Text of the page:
Graying Hair Appears To Be Caused By “Stuck” Stem Cells, New Study Finds


Dermatologists have made significant strides in unraveling the mysteries behind gray hair, and are even getting closer to the idea of reversing it.

The key players in this discovery are the melanocyte stem cells (McSCs) residing within hair follicles. These specialized cells are responsible for imparting pigment to both hair and skin. However, to generate the array of pigments that give rise to black, brown, red, and blonde hair, McSCs must continually generate new cells. This crucial pigment production process takes place when McSCs are positioned at the base of the hair follicle, known as the “germ.”

Once their pigment-producing mission is accomplished in the germ, these stem cells undergo a remarkable journey. They migrate back up to the upper region of the hair follicle, referred to as the “bulge,” where they undergo a transformation back into an immature state. This transformation primes them for the next cycle of pigment production.

In a new mouse study, published in the journal Nature on April 19, 2023, if ‘McSC’ get stuck in the bulge, they remain immature and can’t produce enough of the new cells required to produce pigment.’ However, if they aren’t enough, instead of the person’s hair being able to produce its natural hair color, the follicles make gray or white hairs instead.

Study and lead author, Qi Sun, PhD, a postdoctoral researcher who focuses on dermatology at NYU Langone Health in New York City, said, “One ramification of our study could be to figure out how to mobilize those stuck stem cells in the bulge to go to the hair germ compartment where they can participate in the regeneration of mature cells that can produce pigment.”

According to Dr. Sun, what should happen next is that researchers will need to figure out a better way to understand what causes McSC to ‘move around.’ When they understand that, they could possibly manipulate the stuck cells in these human hair follicles.

Graying Hair Signs of (Stem Cell) Immaturity

What researchers currently comprehend is that melanocyte stem cells (McSCs) do not adhere to the typical behavior exhibited by most other stem cells, which typically progress through maturation until their eventual demise. In the case of McSCs, their maturation process is characterized by fluidity.

Within the intricate structure of hair follicles, various compartments exist, each housing different proteins that influence McSCs to adopt distinct stages of maturity. These stem cells exhibit a unique pattern of mobility, shifting between these compartments, thereby oscillating between stages of maturation, rather than following the linear maturation path commonly observed in other stem cells.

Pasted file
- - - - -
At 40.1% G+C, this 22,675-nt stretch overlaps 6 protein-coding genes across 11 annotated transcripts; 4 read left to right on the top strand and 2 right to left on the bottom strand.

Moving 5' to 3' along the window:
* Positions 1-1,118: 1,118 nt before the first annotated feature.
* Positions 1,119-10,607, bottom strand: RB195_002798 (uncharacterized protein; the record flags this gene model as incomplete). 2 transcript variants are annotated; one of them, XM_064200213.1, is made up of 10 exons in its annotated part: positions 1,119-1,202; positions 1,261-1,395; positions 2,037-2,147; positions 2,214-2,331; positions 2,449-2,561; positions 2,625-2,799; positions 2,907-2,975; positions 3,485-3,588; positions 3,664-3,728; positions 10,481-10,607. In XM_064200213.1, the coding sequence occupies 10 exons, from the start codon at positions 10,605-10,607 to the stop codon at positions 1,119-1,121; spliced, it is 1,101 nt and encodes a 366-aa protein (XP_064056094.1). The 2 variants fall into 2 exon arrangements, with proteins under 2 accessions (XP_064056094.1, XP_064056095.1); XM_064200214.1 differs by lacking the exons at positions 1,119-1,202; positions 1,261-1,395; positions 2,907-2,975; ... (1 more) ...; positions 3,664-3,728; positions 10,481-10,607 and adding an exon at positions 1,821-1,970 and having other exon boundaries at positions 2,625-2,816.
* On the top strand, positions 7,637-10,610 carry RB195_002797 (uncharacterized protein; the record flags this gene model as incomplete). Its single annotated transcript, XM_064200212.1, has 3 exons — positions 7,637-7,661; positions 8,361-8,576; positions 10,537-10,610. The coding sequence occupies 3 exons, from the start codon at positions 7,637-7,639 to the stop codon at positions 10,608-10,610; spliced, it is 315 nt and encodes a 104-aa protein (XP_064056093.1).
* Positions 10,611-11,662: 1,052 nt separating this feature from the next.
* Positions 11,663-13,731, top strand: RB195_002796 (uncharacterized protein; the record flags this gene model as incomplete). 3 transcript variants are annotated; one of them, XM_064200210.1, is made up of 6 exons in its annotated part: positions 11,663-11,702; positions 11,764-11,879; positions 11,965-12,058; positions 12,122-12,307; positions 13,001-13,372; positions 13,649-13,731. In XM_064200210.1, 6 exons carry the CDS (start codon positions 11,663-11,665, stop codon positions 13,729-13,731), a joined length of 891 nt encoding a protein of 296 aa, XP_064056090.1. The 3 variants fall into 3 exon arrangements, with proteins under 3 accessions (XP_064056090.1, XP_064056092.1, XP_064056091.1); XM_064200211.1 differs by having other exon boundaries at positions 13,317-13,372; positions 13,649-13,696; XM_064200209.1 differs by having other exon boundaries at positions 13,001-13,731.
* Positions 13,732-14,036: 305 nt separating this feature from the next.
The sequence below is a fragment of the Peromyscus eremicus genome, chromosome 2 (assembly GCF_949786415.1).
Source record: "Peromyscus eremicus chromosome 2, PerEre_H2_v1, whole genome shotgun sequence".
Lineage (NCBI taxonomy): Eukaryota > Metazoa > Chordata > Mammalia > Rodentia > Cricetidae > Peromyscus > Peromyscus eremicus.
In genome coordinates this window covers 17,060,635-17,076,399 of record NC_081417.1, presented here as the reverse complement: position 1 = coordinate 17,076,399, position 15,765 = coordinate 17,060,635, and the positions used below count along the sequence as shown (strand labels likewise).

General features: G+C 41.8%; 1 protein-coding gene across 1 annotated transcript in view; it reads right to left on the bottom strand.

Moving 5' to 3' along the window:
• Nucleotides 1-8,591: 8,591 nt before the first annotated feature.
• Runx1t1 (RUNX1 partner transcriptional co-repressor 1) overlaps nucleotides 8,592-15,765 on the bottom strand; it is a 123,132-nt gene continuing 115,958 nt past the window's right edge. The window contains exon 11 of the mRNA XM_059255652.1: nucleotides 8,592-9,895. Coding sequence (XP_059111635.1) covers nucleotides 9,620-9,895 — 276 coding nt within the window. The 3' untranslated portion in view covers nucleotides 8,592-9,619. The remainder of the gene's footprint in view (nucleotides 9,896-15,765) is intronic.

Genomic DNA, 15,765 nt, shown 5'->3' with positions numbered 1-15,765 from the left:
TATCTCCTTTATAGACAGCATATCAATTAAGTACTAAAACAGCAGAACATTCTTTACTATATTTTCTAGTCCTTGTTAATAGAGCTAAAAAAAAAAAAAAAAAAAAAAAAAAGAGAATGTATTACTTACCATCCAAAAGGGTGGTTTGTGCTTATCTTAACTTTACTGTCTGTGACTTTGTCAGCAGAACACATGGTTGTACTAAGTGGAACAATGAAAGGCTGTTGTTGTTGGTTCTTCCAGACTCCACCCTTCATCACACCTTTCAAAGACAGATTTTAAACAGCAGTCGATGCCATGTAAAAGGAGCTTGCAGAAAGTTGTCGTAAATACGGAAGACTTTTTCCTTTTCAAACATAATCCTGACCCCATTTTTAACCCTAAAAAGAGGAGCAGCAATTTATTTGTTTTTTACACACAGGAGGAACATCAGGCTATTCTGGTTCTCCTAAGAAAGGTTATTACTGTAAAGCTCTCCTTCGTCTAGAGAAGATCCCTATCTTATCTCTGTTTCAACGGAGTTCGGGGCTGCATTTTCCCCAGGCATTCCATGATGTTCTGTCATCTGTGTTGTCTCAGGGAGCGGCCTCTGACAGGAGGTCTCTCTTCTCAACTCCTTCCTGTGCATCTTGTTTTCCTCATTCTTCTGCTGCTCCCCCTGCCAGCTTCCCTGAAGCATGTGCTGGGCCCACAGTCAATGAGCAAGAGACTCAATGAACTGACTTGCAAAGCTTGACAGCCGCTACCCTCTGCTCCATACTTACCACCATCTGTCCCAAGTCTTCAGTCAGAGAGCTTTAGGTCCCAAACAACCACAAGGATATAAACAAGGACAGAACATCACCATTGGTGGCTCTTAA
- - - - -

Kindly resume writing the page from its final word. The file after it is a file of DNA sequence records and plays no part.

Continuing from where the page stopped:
In an investigation led by Dr. Sun and her research team, the behavior of McSCs in graying mice was closely examined. Their findings suggested that McSCs seemed to exhibit signs of fatigue earlier than other stem cell types within the hair follicle.

To uncover this phenomenon, they replicated the natural growth and shedding cycle of human hair by strategically plucking hairs from the mice and subsequently measuring differences between the hairs that regenerated from the plucked follicles and those originating from follicles that had not experienced simulated shedding.

In the “older” regrown hairs, which had undergone plucking, approximately 50 percent of McSCs were found to be retained in the bulge region, in contrast to the younger, unplucked hairs where only 15 percent of MsSCs remained in this stage of development.

This Research Could Help Shed Light On Other Hair Conditions

According to associate professor of dermatology and vice chair for clinical research in dermatology at the University of California Irvine School of Medicine, Natasha Mesinkovska, MD, PhD, the fact that McSCs ‘get stuck in the bulge, of all places, makes sense.’ Notably, she was not involved in the mice study.

She said, “The bulge is very immune-protected. In certain diseases, they get attacked and lose this immune privilege, which is what we believe is what causes alopecia.”

She also explained that these new findings could probably help dermatologists better understand other types of hair conditions, not only issues with graying hair.

More importantly, the study authors share that graying hair may actually be protective. It seems that the very stem cells responsible for hair pigmentation, known as melanocytes, are the same cells were melanoma, the most lethal type of skin cancer, originates. This underscores the importance of achieving a delicate equilibrium in potential stem cell-based therapies. These therapies would need to activate the stem cells sufficiently to reverse graying, while being careful not to trigger unintended consequences.

“In our quest to make things last forever, we need to do it carefully. We don’t want melanocytes to be super active forever. There’s a reason you don’t let things divide uncontrollably forever,” concludes Dr. Mesinkovska.

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